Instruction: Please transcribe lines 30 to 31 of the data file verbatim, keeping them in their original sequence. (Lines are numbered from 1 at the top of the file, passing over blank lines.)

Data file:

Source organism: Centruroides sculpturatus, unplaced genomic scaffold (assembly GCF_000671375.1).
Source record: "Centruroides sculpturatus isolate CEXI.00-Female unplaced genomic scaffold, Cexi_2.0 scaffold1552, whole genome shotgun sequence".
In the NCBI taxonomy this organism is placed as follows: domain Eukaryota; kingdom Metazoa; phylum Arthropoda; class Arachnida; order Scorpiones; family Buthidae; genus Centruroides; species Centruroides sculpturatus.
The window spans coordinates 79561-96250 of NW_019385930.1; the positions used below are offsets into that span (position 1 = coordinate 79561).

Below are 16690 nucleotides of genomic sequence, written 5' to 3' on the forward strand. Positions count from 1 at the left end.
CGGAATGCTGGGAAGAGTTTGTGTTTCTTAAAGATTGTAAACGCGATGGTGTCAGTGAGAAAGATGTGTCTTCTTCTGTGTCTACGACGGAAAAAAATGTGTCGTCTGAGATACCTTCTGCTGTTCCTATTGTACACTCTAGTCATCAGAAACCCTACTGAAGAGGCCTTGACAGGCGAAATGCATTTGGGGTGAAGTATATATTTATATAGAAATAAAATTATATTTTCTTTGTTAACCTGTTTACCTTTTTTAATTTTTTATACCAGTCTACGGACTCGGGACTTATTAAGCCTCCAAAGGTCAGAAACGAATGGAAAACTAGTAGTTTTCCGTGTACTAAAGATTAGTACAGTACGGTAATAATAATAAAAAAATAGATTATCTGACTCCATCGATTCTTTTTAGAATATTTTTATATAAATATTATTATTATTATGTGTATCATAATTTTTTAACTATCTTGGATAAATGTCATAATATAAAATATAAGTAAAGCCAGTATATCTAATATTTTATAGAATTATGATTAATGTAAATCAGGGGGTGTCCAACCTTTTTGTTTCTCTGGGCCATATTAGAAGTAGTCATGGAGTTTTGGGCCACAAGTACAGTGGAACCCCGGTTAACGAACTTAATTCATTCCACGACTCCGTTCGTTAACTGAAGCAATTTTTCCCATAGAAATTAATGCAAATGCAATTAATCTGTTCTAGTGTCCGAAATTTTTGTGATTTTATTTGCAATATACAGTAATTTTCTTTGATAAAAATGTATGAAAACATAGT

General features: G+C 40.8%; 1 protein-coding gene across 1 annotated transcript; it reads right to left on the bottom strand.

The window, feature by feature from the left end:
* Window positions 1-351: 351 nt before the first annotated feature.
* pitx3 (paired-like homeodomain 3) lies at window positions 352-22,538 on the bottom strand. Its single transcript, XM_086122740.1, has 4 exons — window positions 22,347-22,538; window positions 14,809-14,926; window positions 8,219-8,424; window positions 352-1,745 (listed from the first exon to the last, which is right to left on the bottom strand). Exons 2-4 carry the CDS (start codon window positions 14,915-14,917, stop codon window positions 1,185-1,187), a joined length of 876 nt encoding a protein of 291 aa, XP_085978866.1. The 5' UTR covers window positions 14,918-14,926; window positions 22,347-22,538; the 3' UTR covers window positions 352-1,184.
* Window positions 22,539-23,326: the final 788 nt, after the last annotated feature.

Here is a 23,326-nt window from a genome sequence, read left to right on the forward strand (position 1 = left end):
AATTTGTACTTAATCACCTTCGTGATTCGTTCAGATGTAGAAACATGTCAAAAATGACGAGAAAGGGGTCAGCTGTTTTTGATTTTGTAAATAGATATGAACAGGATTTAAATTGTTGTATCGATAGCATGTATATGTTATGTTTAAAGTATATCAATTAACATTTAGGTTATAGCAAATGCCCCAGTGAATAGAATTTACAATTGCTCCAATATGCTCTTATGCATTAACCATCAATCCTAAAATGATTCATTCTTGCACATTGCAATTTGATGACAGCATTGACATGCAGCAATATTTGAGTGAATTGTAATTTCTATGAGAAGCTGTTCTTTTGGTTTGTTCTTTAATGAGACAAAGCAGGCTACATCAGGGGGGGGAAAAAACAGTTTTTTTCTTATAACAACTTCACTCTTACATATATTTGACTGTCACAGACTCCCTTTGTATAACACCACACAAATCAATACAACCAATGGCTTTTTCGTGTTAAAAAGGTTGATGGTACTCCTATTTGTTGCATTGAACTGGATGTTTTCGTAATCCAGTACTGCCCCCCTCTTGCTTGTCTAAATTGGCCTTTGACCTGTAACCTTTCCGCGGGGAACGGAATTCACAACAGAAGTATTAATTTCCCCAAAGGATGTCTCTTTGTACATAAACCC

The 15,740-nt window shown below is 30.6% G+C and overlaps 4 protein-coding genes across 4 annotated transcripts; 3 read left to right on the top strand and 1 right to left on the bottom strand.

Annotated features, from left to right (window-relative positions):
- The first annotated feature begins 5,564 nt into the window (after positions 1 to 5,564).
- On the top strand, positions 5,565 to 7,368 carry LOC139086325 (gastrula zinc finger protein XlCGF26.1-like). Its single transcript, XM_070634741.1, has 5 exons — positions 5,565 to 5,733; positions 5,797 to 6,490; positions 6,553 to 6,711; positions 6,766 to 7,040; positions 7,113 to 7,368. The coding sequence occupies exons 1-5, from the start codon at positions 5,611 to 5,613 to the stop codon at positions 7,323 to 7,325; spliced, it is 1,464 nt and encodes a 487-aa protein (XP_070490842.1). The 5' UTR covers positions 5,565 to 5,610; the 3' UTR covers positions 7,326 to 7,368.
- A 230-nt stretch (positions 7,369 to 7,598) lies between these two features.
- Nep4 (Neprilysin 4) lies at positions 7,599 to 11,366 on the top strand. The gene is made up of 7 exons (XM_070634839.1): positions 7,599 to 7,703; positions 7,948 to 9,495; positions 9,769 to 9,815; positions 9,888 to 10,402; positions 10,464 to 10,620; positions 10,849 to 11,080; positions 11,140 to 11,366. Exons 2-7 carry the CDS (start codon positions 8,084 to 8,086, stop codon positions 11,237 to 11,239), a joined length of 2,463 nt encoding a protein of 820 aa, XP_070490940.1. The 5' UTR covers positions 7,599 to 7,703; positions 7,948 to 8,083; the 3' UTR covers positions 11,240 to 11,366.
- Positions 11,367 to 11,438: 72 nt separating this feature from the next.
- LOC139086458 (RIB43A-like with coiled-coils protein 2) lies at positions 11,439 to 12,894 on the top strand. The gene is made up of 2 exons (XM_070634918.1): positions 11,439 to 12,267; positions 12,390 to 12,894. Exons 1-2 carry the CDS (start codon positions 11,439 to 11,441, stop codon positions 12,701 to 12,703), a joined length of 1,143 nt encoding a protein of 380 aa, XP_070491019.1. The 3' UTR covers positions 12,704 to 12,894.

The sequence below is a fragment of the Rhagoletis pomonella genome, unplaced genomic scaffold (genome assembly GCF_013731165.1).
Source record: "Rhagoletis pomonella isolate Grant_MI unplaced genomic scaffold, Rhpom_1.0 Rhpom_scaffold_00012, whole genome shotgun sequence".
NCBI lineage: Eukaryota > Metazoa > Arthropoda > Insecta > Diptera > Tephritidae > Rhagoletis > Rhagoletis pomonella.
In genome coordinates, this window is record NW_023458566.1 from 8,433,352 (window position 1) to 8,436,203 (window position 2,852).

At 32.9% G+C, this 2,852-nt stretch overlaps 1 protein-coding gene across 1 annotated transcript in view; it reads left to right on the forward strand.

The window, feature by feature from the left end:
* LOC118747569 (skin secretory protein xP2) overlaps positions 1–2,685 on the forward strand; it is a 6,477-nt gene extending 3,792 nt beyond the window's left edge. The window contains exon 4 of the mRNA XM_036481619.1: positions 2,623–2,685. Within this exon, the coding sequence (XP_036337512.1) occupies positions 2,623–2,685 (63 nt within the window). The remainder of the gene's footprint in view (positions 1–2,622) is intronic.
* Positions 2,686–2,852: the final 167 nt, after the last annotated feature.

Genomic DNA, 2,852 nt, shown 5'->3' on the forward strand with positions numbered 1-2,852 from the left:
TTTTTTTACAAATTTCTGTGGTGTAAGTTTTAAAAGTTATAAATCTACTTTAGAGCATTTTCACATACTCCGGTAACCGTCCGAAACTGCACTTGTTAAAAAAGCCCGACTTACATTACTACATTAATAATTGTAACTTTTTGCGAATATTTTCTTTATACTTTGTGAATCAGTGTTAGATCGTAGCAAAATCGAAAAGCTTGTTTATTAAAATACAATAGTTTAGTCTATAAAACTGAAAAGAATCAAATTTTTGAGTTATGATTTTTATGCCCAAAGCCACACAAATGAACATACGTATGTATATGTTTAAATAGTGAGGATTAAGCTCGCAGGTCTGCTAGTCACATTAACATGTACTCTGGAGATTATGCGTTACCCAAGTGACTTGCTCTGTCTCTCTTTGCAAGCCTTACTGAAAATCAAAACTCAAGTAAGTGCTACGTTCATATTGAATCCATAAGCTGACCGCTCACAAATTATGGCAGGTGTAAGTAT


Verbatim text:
Genomic DNA, 2,852 nt, shown 5'->3' on the forward strand with positions numbered 1-2,852 from the left:
TTTTTTTACAAATTTCTGTGGTGTAAGTTTTAAAAGTTATAAATCTACTTTAGAGCATTTTCACATACTCCGGTAACCGTCCGAAACTGCACTTGTTAAAAAAGCCCGACTTACATTACTACATTAATAATTGTAACTTTTTGCGAATATTTTCTTTATACTTTGTGAATCAGTGTTAGATCGTAGCAAAATCGAAAAGCTTGTTTATTAAAATACAATAGTTTAGTCTATAAAACTGAAAAGAATCAAATTTTTGAGTTATGATTTTTATGCCCAAAGCCACACAAATGAACATACGTATGTATATGTTTAAATAGTGAGGATTAAGCTCGCAGGTCTGCTAGTCACATTAACATGTACTCTGGAGATTATGCGTTACCCAAGTGACTTGCTCTGTCTCTCTTTGCAAGCCTTACTGAAAATCAAAACTCAAGTAAGTGCTACGTTCATATTGAATCCATAAGCTGACCGCTCACAAATTATGGCAGGTGTAAGTAT